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Pentagon official charged with conspiracy

The criminal complaint alleges that James Wilbur Fondren Jr., while working for the Defense Department, conspired to turn over classified information to an agent of China.

May 14, 2009|Josh Meyer

WASHINGTON — Federal authorities charged a Pentagon official Wednesday with conspiracy to communicate classified information to a Chinese agent, including details of sensitive U.S.-China military partnerships.

In a complaint unsealed in suburban Washington, prosecutors alleged that James W. Fondren Jr., 62, passed Defense and State department information to the agent from 2004 to 2008.

Fondren, deputy director of the Washington Liaison Office of the U.S. Pacific Command, has been on administrative leave with pay since February 2008.

He waived his right to a preliminary hearing at a brief appearance Wednesday in U.S. District Court in Alexandria, Va., and was released. If convicted, he faces a maximum of five years in prison and a $250,000 fine, the Justice Department said in a statement.

Pentagon officials had no comment.

Fondren's prosecution is the latest result of a long-term counter-espionage investigation that has yielded three convictions, including that of former Defense Department official Gregg W. Bergersen, who pleaded guilty to related charges last year, according to David Kris, assistant attorney general for national security.

U.S. intelligence and law enforcement officials say agents for the Chinese government and military have been engaged in a long-running and voracious effort to obtain U.S. military and trade secrets.

Dana J. Boente, acting U.S. attorney for the Eastern District of Virginia, said Fondren's actions constituted "a real and serious threat to our national security."

But Fondren's defense lawyer, Asa Hutchinson, a former Arkansas congressman and Bush administration official, said his client "did not at any time knowingly provide classified information to any agent" of China.

"All the facts will have to come out later, but this is not a typical espionage case," Hutchinson said in an interview.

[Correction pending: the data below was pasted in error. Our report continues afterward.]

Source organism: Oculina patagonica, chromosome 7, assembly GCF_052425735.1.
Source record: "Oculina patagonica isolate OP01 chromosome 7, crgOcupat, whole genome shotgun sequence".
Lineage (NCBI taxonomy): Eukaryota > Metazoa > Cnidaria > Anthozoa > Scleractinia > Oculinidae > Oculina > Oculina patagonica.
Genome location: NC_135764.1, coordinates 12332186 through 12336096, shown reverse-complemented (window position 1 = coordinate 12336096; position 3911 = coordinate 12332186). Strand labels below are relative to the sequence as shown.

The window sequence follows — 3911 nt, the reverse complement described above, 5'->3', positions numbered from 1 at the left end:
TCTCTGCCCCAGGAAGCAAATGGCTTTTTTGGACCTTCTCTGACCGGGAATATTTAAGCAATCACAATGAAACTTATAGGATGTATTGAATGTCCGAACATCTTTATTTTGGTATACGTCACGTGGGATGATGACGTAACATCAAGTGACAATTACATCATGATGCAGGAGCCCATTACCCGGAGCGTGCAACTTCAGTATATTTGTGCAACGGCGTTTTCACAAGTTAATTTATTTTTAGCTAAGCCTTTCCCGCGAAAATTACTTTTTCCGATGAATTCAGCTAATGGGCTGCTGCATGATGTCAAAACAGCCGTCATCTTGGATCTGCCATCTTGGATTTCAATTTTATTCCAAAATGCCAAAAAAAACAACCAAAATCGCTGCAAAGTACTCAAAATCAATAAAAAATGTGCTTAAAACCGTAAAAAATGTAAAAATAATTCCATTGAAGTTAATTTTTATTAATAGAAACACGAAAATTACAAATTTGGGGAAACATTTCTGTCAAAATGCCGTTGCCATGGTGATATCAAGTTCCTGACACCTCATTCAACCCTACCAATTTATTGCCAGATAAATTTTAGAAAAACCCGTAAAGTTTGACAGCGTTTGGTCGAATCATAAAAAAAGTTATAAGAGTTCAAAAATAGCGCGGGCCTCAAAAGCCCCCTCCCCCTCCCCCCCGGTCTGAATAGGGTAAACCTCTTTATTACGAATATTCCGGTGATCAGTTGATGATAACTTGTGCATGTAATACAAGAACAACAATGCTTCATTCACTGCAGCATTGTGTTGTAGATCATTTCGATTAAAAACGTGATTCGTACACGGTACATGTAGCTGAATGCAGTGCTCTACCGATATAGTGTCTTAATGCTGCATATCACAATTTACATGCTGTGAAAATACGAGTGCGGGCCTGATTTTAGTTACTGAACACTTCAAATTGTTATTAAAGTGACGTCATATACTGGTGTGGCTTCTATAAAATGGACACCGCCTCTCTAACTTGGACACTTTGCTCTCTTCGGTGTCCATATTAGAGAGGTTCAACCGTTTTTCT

The complaint and related documents allege that Fondren conspired to steal U.S. secrets after retiring from active duty as an Air Force lieutenant colonel in 1996 and becoming a consultant.

His sole client was a friend, Tai Shen Kuo, a naturalized U.S. citizen from Taiwan who lived primarily in Louisiana and maintained business interests in the United States and China, the complaint said. Kuo was arrested last year on related charges and pleaded guilty.

In August 2001, Fondren became a civilian employee at the Pacific Command and was given a top-secret security clearance, allowing him to work with "sensitive compartmented information," prosecutors said.

Fondren continued to provide consulting services for Kuo, who, unknown to Fondren, worked under the direction of an unidentified Chinese government official.

According to an affidavit, the Chinese official told Kuo to mislead Fondren into believing that he was providing information to Taiwan military officials.

Fondren allegedly incorporated Defense Department information into "opinion papers" that he sold to Kuo for between $350 and $800 apiece, the court documents said.

The papers included classified information from a State Department cable about a Chinese military official's U.S. visit, documents about a joint U.S.-China naval exercise and material regarding U.S.-China military meetings, prosecutors said.

They also said Fondren provided Kuo with a draft Defense Department report on the Chinese military, stating to Kuo: "This is the report I didn't want you to talk about over the phone. . . . Let people find out I did that, it will cost me my job."


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